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Pakistan and US bloc during the Soviet Invasion of Afghanistan

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The Soviet invasion of Afghanistan (1979) was an actual event on the international scene, not just for the Soviet Union and Afghanistan but also for the United States for two reasons. The Communist Domino Theory was the main reason for the Cold War. Second, the fall of the Shah of Iran made the United States rethink its role in the area.

US Foreign Policy

Suddenly, this area became very important to US foreign policy. The United States needed a dependable and reliable ally in the region to execute its sinister ideas. Nobody could serve US interests in the area better than Pakistan could. The United States and Pakistan have never had a balanced relationship in their alliances.

The US bloc always gains the most through its partnership with Pakistan, and Pak always has to face the consequences. Whether it be the Cold War alliance or the War on Terror alliance. Pakistan has always been on the side where costs are higher than benefits.

Pakistan and US alliance

Pakistan and the US Alliance

The United States of America relied on Pakistan whenever it was convenient for them, but they stopped doing so when their needs were met. But this time, Pakistan made full use of its alliance with the US. Through wise decisions, we reaped many decisive advantages from this partnership.

Before conducting an analysis of Pakistan’s choice to stand with the US bloc, it is necessary to first assess the international context that pertains to Pakistan. Pakistan’s relationship with the United States has deteriorated. Its foreign policy was fragile. Security threats from India were at hand.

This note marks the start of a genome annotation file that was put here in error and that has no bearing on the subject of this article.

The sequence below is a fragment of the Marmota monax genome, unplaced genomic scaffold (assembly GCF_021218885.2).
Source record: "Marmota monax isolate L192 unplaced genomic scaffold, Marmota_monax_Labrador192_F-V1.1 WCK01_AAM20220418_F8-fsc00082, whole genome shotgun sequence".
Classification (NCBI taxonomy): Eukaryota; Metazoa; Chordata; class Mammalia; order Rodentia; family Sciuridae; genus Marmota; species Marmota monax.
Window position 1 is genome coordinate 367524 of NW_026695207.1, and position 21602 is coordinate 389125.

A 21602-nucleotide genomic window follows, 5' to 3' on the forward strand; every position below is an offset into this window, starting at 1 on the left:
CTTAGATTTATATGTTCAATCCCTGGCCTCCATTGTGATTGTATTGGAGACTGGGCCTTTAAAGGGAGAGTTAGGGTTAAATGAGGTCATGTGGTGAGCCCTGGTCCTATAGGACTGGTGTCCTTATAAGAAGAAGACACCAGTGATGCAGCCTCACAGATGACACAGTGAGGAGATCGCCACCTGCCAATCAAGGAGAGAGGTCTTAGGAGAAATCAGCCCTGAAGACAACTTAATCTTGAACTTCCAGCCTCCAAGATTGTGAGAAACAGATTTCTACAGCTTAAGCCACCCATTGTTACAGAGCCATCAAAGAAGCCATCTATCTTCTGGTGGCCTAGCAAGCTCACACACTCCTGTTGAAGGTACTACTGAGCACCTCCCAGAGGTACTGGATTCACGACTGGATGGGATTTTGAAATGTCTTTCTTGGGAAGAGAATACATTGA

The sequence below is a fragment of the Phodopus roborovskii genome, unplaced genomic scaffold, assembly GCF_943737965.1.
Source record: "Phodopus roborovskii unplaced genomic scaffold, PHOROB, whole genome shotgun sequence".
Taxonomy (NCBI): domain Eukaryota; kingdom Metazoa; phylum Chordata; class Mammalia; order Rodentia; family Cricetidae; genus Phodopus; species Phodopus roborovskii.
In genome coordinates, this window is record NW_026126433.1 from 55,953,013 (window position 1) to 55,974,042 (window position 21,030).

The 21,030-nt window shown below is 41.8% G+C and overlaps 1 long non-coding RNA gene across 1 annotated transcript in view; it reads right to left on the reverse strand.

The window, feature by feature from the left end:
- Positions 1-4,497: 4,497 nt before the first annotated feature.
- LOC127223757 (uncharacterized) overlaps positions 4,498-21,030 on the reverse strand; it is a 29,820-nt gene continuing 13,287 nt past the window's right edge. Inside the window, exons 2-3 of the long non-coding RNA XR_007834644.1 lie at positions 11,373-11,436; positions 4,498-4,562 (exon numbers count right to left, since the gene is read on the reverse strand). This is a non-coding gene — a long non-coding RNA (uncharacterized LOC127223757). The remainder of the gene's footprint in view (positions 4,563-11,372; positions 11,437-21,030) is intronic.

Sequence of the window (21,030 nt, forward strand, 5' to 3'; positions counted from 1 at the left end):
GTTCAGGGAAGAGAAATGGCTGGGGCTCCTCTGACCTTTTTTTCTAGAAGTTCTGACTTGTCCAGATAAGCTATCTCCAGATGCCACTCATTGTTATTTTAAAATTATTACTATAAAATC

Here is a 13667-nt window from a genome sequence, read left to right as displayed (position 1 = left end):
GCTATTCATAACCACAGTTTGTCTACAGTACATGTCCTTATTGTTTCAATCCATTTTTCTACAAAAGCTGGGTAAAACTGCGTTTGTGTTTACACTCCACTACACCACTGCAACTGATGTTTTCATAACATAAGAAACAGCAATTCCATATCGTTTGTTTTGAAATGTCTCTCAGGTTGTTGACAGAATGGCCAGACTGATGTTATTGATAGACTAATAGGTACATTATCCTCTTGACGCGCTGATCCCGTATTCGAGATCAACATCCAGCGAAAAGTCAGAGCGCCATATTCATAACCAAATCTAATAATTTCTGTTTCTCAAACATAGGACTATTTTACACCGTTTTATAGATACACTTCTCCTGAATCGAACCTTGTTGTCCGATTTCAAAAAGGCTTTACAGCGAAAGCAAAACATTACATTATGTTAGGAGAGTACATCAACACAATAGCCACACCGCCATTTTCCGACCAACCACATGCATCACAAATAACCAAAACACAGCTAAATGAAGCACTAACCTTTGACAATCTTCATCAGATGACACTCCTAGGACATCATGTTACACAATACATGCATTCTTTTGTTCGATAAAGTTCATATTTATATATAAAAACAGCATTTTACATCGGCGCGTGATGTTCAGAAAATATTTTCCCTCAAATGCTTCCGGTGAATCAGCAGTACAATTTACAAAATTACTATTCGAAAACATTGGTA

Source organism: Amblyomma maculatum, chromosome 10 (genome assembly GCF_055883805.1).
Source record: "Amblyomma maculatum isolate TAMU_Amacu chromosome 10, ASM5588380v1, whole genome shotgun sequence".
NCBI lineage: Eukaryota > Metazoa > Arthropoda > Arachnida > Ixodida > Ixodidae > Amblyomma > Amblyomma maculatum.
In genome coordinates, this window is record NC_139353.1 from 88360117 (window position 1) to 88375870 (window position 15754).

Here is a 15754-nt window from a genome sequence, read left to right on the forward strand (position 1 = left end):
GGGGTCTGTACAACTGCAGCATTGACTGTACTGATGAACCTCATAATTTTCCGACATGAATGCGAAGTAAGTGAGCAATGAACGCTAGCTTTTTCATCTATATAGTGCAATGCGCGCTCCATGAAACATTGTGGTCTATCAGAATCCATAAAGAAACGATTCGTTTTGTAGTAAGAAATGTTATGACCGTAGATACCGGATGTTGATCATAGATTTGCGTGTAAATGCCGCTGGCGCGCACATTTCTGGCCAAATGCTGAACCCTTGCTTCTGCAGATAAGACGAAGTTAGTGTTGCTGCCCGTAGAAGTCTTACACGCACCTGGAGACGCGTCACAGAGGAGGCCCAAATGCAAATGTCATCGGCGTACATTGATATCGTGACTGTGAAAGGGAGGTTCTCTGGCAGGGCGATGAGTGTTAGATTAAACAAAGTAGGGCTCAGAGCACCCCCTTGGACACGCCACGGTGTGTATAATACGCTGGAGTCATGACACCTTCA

Security threats from India

Golden Opportunity for Pakistan

The efforts that Pakistan was making to create a nuclear power program were roundly criticized at all times. Its economy was unstable, and its military and infrastructure were based on traditional patterns. As a result, Pakistan desperately needed a bang from hegemonic support to lift its game. The Soviet Invasion of Afghanistan gave Pakistan a golden opportunity to revive itself and re-establish its importance to the US. This time, not as a puppet but as a partner on equal terms, which Pakistan eventually did.

US Policies over Pakistan’s Nuclear Program

Acquiring the prestige that comes with nuclear power is, without a doubt and by a wide margin, Pakistan’s most astounding accomplishment to date. At the same time, the US has been bashing Pakistan’s efforts to go nuclear by pressuring the government to abandon the Pak-France deal (1976). Also threatened to destabilize Pakistan’s government (during Bhutto’s reign) by imposing aid embargos upon Pakistan.

The Symington Amendment

The US changed its policies fortnightly to accommodate Pakistan’s nuclear program. Even to the extent of making an amendment to its own constitution, i.e., the Symington Amendment. Pakistan’s leaders took advantage of this policy change and sped up the project twice.

In 1984, Pakistan had nuclear weapons, which they tested in 1999, in such a short amount of time. The resumption of US-Pakistan relations has deteriorated. Since the US abandoned Pakistan during the 1965-1971 wars and Pakistan left the SEATO-CENTO treaties.

Pakistan and the US Bilateral Programs

In the wake of the Afghan invasion, the United States extended its hand of cooperation toward Pakistan, and Pakistan welcomed this approach.

Carter and Zia came to a one-on-one relationship, with Carter reviving its policy of ignorance towards Pakistan into an engagement policy. Different bilateral programs were initiated, and Pakistan gained the US as its ally back again. Pakistan, ever wanting to modernize it’s military (due to the Indian threat and after the fall of Dhaka).

zia ul haq and carter

Economic and Military Aid

The economy got its opportunity in 1979 when the US lifted an economic aid embargo on Pakistan. Military cooperation between the two countries benefited Pakistan very much.

Pakistan and the US Bilateral Programs

In 1985, Pakistan became the 4th largest recipient of US bilateral military assistance. This economic and military aid of $7.4 billion modernized Pakistan’s defense and communication systems by providing conventional and non-conventional weapons and security systems. With financial aid, Pakistan’s economic growth was boosted, and its currency deficit was bridged.